Walking (and running) in a new friend’s shoes

I had to laugh when they blasted “Walk a mile in my shoes” over the speakers at the American Cancer Society’s Relay for Life Saturday night, because I really was walking in someone else’s shoes — a “gently used” pair of K-Swiss something or others that a new online running friend had sent me a couple of days earlier.

When I first saw her e-mail, I thought, “Oh no! Here’s someone who hasn’t been reading my blog very long, and she probably saw that reference to my high-mileage road beaters and felt sorry for me. Maybe she thinks that’s my only pair of running shoes!”

But that was just the residue of an unpleasant evening reverberating in my head. Once I shook that off — as I‘d been hopefully but unsuccessfully suggesting from the sidelines of an increasingly agonizing ballgame — I saw her message for what it was: a friendly gesture.

The idea of going for a run in her shoes made me smile for the first time in several hours.

This friend, who wishes to remain anonymous, refused to dither over reimbursement.

“This would be for fun,” she wrote. “I’m giving them away anyhow, so why not to you!  Just pay it forward (ever see that movie?) as I know you will.”

The shoes arrived on a day that tied the heat record for northeast Indiana: 106 degrees. I put them on and walked around the house to see whether they fit well enough to warrant a test run. They did. But the thermometer never dipped below 90 that night.

By 6:30 the next morning I realized the only “coolness factor” worth considering on this inaugural run was the temperature. Seventy-five degrees had never felt so delightfully chilly. Besides, there was nowhere I could conceivably take these shoes that would surpass the much more fascinating places they’d already been.

Heading out on my most standard neighborhood 4-miler — a venue in which I spend way more time inside my head than I do paying attention to my surroundings — I found myself wondering whether there was anything of interest here to someone who lives several states away. I kept wanting to snap cell phone shots: of a forlorn windmill, the neighbors’ horses,  the deer that crashed into the woods just ahead of me. And then there was the angry red sun already glaring through the trees. Did it look as hostile from the vantage point of my new shoes’ previous owner?

Eventually I got distracted by thoughts of the coming day. And that’s when I knew these new shoes were keepers: For a few minutes, at least, I’d forgotten I had them on.

A storm swept through that afternoon with 91 mph winds that yanked the temperature into the 60s. By Saturday night, so many people were still cleaning up storm damage and cobbling together power outage strategies that the Relay for Life became somewhat of an afterthought.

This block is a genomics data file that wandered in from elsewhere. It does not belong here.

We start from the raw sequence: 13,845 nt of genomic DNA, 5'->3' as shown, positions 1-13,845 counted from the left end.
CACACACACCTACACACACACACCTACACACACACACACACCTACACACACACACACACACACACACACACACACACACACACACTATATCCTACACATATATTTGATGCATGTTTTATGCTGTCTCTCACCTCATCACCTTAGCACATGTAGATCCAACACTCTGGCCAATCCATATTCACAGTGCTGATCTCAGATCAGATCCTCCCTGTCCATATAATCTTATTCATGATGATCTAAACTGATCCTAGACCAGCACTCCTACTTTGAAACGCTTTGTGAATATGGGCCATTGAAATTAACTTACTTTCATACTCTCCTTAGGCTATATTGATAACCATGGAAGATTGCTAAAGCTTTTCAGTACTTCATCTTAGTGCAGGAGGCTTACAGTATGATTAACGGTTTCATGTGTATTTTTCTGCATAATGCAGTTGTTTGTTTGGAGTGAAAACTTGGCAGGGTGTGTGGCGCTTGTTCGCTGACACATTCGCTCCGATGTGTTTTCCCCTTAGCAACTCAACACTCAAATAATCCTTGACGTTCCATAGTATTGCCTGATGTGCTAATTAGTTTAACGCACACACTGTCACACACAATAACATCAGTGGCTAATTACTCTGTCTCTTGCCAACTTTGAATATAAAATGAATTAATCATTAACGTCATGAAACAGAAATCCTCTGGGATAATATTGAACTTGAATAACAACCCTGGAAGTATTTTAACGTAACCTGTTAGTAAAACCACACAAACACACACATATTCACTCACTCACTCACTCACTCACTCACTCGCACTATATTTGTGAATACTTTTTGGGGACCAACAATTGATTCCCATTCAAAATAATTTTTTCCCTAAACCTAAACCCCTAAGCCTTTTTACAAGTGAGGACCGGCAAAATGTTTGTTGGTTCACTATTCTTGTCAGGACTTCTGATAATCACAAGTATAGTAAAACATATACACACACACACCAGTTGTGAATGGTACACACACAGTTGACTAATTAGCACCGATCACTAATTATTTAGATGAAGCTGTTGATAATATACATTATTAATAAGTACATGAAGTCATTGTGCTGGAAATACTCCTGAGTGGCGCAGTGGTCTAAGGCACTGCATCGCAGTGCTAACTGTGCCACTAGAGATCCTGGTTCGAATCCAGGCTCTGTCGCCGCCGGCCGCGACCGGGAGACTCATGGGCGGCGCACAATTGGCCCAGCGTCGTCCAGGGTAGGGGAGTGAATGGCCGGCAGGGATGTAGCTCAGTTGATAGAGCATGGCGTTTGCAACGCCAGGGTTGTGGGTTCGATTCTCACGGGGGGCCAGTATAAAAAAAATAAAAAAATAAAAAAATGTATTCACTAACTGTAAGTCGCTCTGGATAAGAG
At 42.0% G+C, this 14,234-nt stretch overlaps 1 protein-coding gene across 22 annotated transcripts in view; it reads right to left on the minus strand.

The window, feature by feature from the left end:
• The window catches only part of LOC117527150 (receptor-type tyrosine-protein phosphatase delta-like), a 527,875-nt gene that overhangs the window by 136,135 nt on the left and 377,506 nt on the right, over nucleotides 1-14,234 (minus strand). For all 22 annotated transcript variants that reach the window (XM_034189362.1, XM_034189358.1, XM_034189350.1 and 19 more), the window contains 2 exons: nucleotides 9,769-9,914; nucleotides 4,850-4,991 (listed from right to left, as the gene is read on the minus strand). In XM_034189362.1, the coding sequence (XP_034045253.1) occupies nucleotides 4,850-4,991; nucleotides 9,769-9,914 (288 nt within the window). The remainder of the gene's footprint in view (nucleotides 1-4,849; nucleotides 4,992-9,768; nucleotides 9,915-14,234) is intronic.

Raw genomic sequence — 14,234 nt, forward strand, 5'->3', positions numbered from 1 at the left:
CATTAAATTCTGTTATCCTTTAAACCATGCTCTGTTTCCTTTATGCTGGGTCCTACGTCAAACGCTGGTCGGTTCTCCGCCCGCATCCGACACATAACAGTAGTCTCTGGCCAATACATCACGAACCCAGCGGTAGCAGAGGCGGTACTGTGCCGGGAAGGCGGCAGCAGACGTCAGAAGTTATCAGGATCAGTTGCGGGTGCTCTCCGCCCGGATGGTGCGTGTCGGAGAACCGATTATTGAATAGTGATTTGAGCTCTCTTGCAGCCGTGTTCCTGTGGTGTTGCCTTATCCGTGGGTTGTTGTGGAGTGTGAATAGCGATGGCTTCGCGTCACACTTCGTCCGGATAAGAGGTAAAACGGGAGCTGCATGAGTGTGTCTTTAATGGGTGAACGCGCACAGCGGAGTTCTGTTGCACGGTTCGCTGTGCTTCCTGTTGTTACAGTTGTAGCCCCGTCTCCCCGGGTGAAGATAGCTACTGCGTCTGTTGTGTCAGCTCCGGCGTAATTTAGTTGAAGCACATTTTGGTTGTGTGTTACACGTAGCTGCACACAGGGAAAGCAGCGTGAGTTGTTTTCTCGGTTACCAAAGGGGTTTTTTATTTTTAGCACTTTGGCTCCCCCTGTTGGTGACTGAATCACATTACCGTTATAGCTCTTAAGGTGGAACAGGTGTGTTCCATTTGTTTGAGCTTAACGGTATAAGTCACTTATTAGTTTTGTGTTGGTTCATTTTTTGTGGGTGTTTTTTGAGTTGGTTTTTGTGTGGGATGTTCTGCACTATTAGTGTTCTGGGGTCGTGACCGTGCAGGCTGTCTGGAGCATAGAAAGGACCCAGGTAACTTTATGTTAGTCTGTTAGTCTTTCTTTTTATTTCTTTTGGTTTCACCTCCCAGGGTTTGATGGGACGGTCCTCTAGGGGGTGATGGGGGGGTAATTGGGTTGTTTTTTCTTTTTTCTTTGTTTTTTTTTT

We’d been busy enough even before the storm that we didn’t get our Charlie’s Angels team entered this year. I’d hoped to work in some running games and possibly a walking challenge even though we’d just be operating as freelancers.

But by the time we got to the track Saturday night, I’d abandoned the idea of running. We wouldn’t be staying long. The only reason I happened to be wearing my new K-Swiss was that they matched my blue Swiss Days T-shirt perfectly.

I was just happy to get in a few laps walking with my dad, the Charlie for whom our team was named after he was diagnosed with lymphoma almost exactly five years ago.

Then Traci showed up, and the three of us walked together. I teased them about that walker’s duel I mentioned on the blog the other day. Dad, who hasn’t been walking much lately and is, unbelievably, less than a year away from turning 70, called dibs on the inside lane — but only if he got a reverse staggered start as well.

Traci moved to the outside lane while Dad took off. I don’t know what she was thinking, letting him get such a big head start. He kept looking over his shoulder, and when she finally launched into her speedwalk, he panicked and started trotting — the first time I’ve seen him attempt anything resembling running since his marathon days, back before his knees gave out.

Traci never did catch him. He had too big a lead. If we’d had more time, there would’ve no doubt been much dickering over a rematch.

But I couldn’t help thinking — as I walked to the parking lot in my new friend’s old shoes, still so obviously full of potential – how grateful I was for the extra time we did get: The “second life” of a cancer survivor.

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